Since 2012, Vancouver comics artist Cole Pauls has made a name for himself drawing punks fiending for pizza. The aptly-named Pizza Punks strips have been collected in a few zines, were serialized in the free newspaper published by Lucky’s Comics and led to Pauls being interviewed by Nardwuar.
This fall, Pauls, who is Tahltan First Nation and grew up in a Southern Tutchone-speaking community in the Yukon, released his first comic paying tribute to his Indigenous heritage, titled Dakwakada Warriors in: Sha Catcher. The comic draws inspiration from a Pacific Northwest Coast legend featuring a Raven saving the sun to help protect the earth. As such, the titular Warriors wear wolf and raven power suits and fight to save the sha (sun) and nan (earth) from two cyborg villians (a Sasquatch and an evil colonial pioneer). As the two “Native Power Rangers” (in Pauls’ words) fight to save the world, they speak a mix of English and the Southern Tutchone language, with the typical “kick!” and “pow!” comic battle sound effects appearing in translation. It’s awesome!
We asked Pauls a few questions with his replies below. Keep your eyes peeled for part two this spring.
Can you tell me a little bit about the community you grew up in the Yukon and at what age you began making comics?
I was born in Whitehorse YT and grew up in Haines Junction which is a town of around 800 people about an hour and a half drive away from Whitehorse. Growing up there, I had such a strong cultural upbringing. Attending potlatches, having dance practice every week, going to fish camp every summer for harvesting, my parents and the community I’m from are strong supporters of Indigenous culture revival. I started doing comics at a young age, probably 6 or 7.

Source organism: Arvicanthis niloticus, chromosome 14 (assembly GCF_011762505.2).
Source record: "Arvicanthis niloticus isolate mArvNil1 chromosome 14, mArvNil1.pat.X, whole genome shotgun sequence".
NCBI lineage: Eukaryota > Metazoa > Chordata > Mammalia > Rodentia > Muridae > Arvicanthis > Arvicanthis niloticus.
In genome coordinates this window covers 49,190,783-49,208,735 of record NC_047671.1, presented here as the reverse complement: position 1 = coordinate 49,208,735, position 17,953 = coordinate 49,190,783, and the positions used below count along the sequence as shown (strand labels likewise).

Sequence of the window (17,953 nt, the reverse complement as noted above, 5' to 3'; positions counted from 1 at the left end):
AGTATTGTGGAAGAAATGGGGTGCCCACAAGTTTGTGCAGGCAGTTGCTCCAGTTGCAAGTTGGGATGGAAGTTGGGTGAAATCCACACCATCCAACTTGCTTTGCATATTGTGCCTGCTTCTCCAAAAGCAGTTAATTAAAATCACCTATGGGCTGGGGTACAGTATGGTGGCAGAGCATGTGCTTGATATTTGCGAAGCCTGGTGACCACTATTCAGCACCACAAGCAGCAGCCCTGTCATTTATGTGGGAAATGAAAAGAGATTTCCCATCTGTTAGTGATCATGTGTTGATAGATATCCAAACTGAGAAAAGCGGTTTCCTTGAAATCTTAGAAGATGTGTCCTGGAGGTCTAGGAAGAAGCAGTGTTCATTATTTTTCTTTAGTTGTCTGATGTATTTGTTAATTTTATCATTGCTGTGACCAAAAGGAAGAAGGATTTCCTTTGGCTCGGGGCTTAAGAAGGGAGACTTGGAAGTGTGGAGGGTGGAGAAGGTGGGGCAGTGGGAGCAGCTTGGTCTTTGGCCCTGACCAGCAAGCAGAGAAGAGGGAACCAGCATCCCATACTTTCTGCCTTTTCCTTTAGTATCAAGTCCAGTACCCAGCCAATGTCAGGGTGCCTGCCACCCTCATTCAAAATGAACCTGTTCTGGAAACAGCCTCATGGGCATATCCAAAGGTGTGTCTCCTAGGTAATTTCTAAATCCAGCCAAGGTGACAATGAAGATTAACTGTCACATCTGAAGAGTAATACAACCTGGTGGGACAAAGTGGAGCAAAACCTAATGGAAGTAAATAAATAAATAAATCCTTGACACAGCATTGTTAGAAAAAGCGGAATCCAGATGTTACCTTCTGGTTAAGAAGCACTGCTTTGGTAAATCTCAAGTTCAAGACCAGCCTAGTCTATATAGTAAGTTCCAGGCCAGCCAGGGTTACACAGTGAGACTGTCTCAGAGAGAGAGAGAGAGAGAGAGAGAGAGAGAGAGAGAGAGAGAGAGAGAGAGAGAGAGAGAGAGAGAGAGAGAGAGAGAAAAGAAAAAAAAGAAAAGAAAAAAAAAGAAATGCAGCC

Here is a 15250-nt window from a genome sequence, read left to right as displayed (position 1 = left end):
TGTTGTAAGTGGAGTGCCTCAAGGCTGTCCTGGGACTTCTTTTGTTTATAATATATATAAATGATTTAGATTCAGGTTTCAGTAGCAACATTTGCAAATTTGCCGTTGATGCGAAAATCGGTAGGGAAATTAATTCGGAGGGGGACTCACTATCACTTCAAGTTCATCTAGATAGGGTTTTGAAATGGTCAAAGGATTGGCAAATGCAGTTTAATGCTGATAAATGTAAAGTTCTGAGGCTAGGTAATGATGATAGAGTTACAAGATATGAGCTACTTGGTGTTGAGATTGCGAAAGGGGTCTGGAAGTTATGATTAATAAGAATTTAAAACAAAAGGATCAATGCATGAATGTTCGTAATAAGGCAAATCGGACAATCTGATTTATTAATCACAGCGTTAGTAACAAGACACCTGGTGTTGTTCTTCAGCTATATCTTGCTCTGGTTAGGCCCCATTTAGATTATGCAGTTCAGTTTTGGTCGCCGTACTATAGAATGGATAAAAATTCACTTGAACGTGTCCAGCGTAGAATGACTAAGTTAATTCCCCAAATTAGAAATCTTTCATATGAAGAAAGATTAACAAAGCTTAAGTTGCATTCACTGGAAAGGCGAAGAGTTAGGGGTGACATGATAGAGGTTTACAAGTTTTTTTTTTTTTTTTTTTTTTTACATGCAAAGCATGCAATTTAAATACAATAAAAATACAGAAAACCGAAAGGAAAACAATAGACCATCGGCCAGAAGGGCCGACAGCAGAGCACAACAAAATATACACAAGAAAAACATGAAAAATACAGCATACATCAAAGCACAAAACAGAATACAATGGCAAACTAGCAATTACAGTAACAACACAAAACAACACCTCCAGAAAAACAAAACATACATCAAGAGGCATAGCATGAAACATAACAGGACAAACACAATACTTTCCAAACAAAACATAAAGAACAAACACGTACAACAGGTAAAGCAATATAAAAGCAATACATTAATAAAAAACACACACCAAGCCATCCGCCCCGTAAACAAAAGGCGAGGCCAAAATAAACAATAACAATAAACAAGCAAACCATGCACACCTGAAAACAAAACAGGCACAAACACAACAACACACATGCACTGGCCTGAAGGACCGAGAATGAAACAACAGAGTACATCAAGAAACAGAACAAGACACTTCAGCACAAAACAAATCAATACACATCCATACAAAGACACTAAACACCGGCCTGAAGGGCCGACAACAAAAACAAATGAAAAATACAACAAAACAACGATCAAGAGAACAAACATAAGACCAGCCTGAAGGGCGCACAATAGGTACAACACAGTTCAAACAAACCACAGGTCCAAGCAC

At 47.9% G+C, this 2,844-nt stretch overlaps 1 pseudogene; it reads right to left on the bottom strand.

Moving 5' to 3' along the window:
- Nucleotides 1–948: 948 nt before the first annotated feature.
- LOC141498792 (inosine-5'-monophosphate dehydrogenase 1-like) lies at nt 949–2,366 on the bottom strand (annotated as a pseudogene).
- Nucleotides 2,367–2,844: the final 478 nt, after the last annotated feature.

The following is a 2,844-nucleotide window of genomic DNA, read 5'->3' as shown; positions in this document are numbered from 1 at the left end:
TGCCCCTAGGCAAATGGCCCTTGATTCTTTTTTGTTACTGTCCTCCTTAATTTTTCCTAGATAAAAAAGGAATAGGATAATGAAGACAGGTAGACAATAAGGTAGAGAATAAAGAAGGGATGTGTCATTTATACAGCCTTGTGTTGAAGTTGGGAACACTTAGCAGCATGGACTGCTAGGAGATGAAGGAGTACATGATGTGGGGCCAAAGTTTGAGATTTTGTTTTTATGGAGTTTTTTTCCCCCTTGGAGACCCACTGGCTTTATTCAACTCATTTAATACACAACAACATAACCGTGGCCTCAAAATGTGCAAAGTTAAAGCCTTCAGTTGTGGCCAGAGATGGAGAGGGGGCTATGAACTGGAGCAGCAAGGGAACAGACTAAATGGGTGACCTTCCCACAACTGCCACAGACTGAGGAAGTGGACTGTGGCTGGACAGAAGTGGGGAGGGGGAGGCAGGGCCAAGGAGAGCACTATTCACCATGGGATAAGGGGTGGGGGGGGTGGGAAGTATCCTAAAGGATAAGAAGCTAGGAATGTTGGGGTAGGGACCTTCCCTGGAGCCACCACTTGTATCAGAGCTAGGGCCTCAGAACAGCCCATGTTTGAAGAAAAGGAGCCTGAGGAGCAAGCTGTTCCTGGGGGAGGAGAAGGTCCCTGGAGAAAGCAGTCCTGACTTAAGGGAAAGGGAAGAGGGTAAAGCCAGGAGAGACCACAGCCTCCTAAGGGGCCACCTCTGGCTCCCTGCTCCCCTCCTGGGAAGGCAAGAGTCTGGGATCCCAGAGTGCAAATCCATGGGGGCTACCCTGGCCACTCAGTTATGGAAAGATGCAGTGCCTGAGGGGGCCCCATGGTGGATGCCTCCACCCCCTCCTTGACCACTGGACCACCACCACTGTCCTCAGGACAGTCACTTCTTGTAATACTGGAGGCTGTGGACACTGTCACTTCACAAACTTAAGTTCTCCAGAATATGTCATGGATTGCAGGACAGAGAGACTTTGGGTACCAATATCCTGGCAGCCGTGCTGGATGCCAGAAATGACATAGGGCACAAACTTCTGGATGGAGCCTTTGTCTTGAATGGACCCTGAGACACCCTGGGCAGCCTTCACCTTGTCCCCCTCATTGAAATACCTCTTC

This is your first Indigenous comic. What inspired you to make Dakwakada Warriors?
I’ve had the thought of mixing my Indigenous heritage with comics since I was a child but it wasn’t until a couple years ago when I did a two-page comic about a Southern Tutchone superstition for a class assignment at Emily Carr. In the same class, I also did a four-page auto bio comic about my first critique at Emily Carr when a white lady with dreads asked me: “How does it feel to be a white male appropriating a culture you’re not a part of?” and I had to explain to her I was Tahltan First Nations and that there is such thing as a light-skinned native person.
You worked with two translators from your community in the Yukon (Stephen Reid and Vivian Smith) to translate the comic and provide a glossary of terms at the back. How was this process, given that you’ve known them both of them for a long time?
Vivian taught me Southern Tutchone from kindergarten to grade 11 and Stephen was in the Dakwakada Dancers with me so they both have known me the majority of my life. I emailed them asking if they could help me translate words from English to Southern Tutchone for Dakwakada Warriors and I got immediate responses from both of them. They were very ecstatic to help me. Some words I had to repeat throughout the comic like “Näníntʼän” which means “hit” because some of the onomatopoeia I wanted to use didn’t have a Southern Tutchone word to translate it to. Some words they figured out after I had done all the inking too, so the next issue will have even more Southern Tutchone words.
You can buy Dakwakada Warriors by emailing [email protected].